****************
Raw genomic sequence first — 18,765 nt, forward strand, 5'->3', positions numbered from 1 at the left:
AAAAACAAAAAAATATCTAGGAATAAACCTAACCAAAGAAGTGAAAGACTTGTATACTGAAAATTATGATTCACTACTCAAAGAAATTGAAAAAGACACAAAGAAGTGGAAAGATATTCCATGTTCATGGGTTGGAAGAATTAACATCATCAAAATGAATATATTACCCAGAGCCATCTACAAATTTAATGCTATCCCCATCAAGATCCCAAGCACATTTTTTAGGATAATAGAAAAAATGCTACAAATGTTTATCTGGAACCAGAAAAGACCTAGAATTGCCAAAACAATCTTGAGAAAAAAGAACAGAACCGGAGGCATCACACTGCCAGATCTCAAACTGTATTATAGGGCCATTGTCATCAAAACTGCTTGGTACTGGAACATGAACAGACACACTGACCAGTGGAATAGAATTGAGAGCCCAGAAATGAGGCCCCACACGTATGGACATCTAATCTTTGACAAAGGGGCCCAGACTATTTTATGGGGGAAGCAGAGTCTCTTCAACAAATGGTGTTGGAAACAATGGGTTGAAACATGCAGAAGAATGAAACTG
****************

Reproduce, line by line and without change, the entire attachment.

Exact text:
Raw genomic sequence first — 18,765 nt, forward strand, 5'->3', positions numbered from 1 at the left:
AAAAACAAAAAAATATCTAGGAATAAACCTAACCAAAGAAGTGAAAGACTTGTATACTGAAAATTATGATTCACTACTCAAAGAAATTGAAAAAGACACAAAGAAGTGGAAAGATATTCCATGTTCATGGGTTGGAAGAATTAACATCATCAAAATGAATATATTACCCAGAGCCATCTACAAATTTAATGCTATCCCCATCAAGATCCCAAGCACATTTTTTAGGATAATAGAAAAAATGCTACAAATGTTTATCTGGAACCAGAAAAGACCTAGAATTGCCAAAACAATCTTGAGAAAAAAGAACAGAACCGGAGGCATCACACTGCCAGATCTCAAACTGTATTATAGGGCCATTGTCATCAAAACTGCTTGGTACTGGAACATGAACAGACACACTGACCAGTGGAATAGAATTGAGAGCCCAGAAATGAGGCCCCACACGTATGGACATCTAATCTTTGACAAAGGGGCCCAGACTATTTTATGGGGGAAGCAGAGTCTCTTCAACAAATGGTGTTGGAAACAATGGGTTGAAACATGCAGAAGAATGAAACTG